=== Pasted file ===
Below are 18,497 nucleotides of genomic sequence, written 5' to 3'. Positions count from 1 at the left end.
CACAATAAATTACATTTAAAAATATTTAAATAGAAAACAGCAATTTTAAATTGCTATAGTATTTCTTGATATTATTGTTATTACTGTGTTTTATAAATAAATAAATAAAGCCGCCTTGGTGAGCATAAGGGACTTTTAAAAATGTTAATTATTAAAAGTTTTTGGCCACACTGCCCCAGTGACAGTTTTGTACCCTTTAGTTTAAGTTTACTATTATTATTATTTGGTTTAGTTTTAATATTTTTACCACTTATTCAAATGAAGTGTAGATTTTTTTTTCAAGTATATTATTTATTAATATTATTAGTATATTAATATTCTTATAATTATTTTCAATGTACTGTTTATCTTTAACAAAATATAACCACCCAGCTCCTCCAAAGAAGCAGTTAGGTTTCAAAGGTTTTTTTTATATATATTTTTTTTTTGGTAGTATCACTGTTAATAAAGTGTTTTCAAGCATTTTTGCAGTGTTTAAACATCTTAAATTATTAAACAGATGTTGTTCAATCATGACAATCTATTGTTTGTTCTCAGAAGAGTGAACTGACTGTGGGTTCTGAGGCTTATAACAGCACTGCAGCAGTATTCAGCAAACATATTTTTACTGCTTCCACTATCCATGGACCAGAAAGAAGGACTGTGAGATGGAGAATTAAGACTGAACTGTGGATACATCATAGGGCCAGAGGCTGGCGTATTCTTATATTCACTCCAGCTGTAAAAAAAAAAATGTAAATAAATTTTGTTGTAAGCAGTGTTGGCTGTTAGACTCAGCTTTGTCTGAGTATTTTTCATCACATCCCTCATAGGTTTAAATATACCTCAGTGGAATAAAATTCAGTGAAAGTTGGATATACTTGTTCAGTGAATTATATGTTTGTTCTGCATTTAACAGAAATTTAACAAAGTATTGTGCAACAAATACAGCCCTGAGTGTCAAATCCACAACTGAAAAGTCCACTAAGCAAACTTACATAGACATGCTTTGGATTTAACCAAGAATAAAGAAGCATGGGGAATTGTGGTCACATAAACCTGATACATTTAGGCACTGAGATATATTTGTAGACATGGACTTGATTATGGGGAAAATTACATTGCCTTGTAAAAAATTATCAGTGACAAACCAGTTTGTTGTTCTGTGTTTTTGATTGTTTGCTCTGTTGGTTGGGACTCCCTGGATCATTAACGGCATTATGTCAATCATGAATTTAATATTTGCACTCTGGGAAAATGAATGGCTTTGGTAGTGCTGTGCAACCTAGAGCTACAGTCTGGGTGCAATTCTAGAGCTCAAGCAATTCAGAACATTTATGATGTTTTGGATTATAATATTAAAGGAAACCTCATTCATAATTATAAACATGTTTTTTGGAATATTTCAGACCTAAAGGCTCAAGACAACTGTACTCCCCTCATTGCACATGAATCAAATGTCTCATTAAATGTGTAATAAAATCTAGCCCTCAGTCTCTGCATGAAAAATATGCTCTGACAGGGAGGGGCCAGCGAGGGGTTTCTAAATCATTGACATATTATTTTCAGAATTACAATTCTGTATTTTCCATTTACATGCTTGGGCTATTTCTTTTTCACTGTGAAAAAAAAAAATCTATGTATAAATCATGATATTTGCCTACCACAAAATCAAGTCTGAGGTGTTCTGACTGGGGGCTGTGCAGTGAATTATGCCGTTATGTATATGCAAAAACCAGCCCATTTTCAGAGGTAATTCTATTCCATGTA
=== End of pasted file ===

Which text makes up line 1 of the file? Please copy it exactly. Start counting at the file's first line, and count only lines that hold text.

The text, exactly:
Below are 18,497 nucleotides of genomic sequence, written 5' to 3'. Positions count from 1 at the left end.